A few weeks ago I spoke to an elementary principal about the issues she faces. She told me that one is teacher absenteeism. When I asked her why,she quickly told me, “Stress.” At 4 p.m. today, (Friday May 25) I’m talking to the principal of one of the best elementary schools in the state.
Their students’ last day of school was yesterday. She told me it was the hardest year she’s ever had as a principal. That the teachers were totally wiped out and when they got together to celebrate another year completed, it was a much more somber atmosphere than it should have been.
These conversations popped into my mind when I came across the following article from a group known as Child Trends, an organization that has been around for years providing data resources for policymakers, foundations and the general public.
“As education stakeholders consider improvements to school climate, school safety, and student well-being, many have turned their attention to the role of schools in promoting mental health. While most of this attention focuses on students’ mental health needs, it is also essential to explore ways of supporting teachers and school staff who often experience high levels of stress.
Relative to professionals in other sectors, educators experience significantly more stress and suffer more often from mental health problems. In fact, 61 percent of educators reported that their work is “always” or “often” stressful. Failing to address the mental health needs of teachers (concurrent with our focus on student stress and trauma) may affect their ability to address critical needs among students. Teacher wellness has been linked not only to teachers’ physical health, but also to stability in schools and to teaching effectiveness and student achievement. Moreover, teachers’ emotions and stress levels have been found to influence those of students and other teachers. In Child Trends’ preliminary research on creating healthy school environments, students, educators, and policymakers all mentioned teacher wellness as an important factor in the overall health of a school.
Research points to several key sources of stress that can undermine teacher wellness: high-stakes job demands, limited resources and professional autonomy, and negative school climate. Heightened attention to student test scores in recent years has placed teachers under increased scrutiny, as their professional success is measured in large part by student performance on standardized exams. They must also navigate challenging student behavior and complex parent and family needs. Teachers are often expected to drive student success for a diverse set of learners and intervene across a range of challenging situations with limited materials, assistance, and control over school and classroom decisions. In fact, teachers are less likely than any other professional group to report feeling that their opinions matter at work.
Existing research suggests that the availability of supports and resources to address students’ needs may affect teacher wellness; preliminary findings from Child Trends research indicate that unmet student needs may be a potentially critical source of teacher stress. When a student experiences trauma at home or lacks sufficient resources to thrive in the classroom, her teacher is often the first to notice that something is wrong and to respond. In the absence of sufficient student support services at the school, or systems that link students with needed services in the community, the teacher may feel helpless to meet the needs of that student. Alternatively, the teacher may become the student’s primary support system. Both scenarios are emotionally taxing for the teacher.
While elements of the school environment and structure seem to cause considerable stress for teachers, the mechanisms commonly suggested to reduce teacher stress tend to focus on the teacher’s responsibility for self-care. Self-care practices such as meditation, exercise, or participation in a support group are inexpensive and straightforward to implement, and certainly have the potential to alleviate symptoms of stress. However, these practices do not address the root causes of teacher stress and may divert attention from the systemic stressors that exist in schools today. Instead, we should address these sources of stress and embrace a holistic approach to teacher wellness. Promoting teacher wellness requires attention to physical and mental health, professional development and support, and resources needed to be effective in the classroom, among other things.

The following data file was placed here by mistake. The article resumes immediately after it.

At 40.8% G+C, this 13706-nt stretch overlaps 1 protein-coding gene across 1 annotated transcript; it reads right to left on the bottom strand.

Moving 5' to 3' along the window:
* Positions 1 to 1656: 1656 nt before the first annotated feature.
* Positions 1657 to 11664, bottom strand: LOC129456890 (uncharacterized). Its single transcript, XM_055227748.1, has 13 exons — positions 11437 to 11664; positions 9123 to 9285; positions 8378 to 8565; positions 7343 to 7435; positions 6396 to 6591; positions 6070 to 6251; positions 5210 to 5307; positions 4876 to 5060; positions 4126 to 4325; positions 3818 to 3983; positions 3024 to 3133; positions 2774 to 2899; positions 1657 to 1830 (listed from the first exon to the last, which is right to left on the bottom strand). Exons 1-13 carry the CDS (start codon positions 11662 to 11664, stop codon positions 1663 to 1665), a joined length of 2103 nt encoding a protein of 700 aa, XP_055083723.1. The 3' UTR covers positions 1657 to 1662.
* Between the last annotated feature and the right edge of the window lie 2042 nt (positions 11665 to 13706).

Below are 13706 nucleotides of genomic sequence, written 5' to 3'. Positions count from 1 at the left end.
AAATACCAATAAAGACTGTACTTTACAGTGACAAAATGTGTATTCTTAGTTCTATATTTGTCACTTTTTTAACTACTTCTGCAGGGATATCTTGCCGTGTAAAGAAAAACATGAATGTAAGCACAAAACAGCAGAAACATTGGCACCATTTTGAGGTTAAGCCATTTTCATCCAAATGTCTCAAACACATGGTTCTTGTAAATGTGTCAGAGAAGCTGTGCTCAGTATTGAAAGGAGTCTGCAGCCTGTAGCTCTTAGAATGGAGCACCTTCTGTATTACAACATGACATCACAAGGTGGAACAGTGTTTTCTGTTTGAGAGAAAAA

Any profession is bound to have its stresses, and teaching is no different. But when we accept that an unhealthy level of stress is inherent to teaching, and place the burden of stress reduction on the individual teacher, we limit our ability to improve overall school wellness. We can better shape healthy schools for teachers and students by addressing the underlying causes of chronic stress and cultivating environments that promote teacher wellness. Ultimately, such attention could lead to healthier, more supportive school communities and more positive outcomes for students. When teacher wellness becomes a norm, so too will student success.”
Teacher stress is real–and seldom mentioned in all the talk about helping schools improve.
As the Tombigbee river meanders through west Alabama it eventually becomes the eastern border of Washington County. In fact, this is where its waters join those of the Alabama river before heading to Mobile Bay and the Gulf of Mexico. The county is both big and old. With more than 1,000 square miles, it is larger than Rhode Island. And it was created in 1800, well before Alabama became a state in 1819.
The first territorial capital of Alabama was in Washington County at St. Stephens. And like so many of our rural counties, it is shrinking and has less than 18,000 citizens. The cotton fields that once flourished here have long given way to pine trees.
Only 2,682 students are spread among seven schools, five of them high schools. In 1995-96 there were 3,783 students.
However, this rural slice of southwest Alabama keeps on chugging. And as David Wofford, Career & Technical Education Director for the school system explains, there are success stories.
“It is that time of year again for Washington County schools. The K-12 world is busy preparing for graduation ceremonies and going away parties. All the hard work of students and teachers is about to pay off, as graduates move to another phase of their lives..
Two years ago, the school system made changes to the local career and technical education programs. This year, students, teachers and businesses have reaped the benefits of those changes.